Federal Reserve and Wall Street Assassinate US Dollar
The Dying Dollar and the Rise of a New Currency Order
(Image by commodity trade mantra) Permission Details DMCA
Since 2006, the US dollar has experienced a one-quarter to one-third drop in value to the Chinese yuan, depending on the choice of base.
Now China is going to let the dollar decline further in value. China also says it is considering undermining the petrodollar by pricing oil futures on the Shanghai Futures Exchange in yuan. This on top of the growing avoidance of the dollar to settle trade imbalances means that the dollar's role as reserve currency is coming to an end, which means the termination of the US as financial bully and financial imperialist. This blow to the dollar in addition to the blows delivered by jobs offshoring and the uncovered bets in the gambling casino created by financial deregulation means that the US economy as we knew it is coming to an end.
The US economy is already in shambles, with bond and stock markets propped up by massive and historically unprecedented Fed money printing pouring liquidity into financial asset prices. This month at the IMF annual conference, former Treasury Secretary Larry Summers said that to achieve full employment in the US economy would require negative real interest rates. Negative real interest rates could only be achieved by eliminating cash, moving to digital money that can only be kept in banks, and penalizing people for saving.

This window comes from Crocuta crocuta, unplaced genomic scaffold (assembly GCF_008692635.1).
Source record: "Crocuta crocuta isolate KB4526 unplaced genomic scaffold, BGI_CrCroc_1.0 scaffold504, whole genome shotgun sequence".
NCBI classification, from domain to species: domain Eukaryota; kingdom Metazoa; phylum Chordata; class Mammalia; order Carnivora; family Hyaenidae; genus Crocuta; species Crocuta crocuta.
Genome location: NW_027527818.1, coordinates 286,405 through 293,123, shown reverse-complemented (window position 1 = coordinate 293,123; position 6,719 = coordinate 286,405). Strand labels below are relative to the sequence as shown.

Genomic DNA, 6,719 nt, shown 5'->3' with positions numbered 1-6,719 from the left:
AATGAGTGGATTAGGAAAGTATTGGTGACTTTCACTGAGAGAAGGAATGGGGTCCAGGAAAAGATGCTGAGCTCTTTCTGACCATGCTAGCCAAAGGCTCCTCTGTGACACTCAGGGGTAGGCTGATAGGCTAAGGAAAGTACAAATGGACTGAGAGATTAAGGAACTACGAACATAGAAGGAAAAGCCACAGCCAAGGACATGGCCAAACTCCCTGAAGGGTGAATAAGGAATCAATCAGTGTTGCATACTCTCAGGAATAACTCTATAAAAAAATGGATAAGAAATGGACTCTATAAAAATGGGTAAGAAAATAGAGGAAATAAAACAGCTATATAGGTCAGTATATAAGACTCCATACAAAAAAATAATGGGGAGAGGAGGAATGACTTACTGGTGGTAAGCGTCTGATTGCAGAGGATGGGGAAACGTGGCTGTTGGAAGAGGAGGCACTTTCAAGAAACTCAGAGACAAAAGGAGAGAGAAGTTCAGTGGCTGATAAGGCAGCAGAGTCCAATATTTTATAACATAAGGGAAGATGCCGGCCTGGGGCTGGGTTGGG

The future is developing precisely as I have been predicting.
As the dollar enters its death throes, the lawless Federal Reserve and the Wall Street criminals will increase their shorting of gold in the paper futures market, thereby driving the remnants of the West's gold into Asian hands. See below...
PBOC Says No Longer in China's Interest to Increase Reserves
By Bloomberg News -- Nov 20, 2013
The People's Bank of China said the country does not benefit any more from increases in its foreign-currency holdings, adding to signs policymakers will rein in dollar purchases that limit the yuan's appreciation.
"It's no longer in China's favor to accumulate foreign-exchange reserves," Yi Gang, a deputy governor at the central bank, said in a speech organized by China Economists 50 Forum at Tsinghua University yesterday. The monetary authority will "basically" end normal intervention in the currency market and broaden the yuan's daily trading range, Governor Zhou Xiaochuan wrote in an article in a guidebook explaining reforms outlined last week following a Communist Party meeting.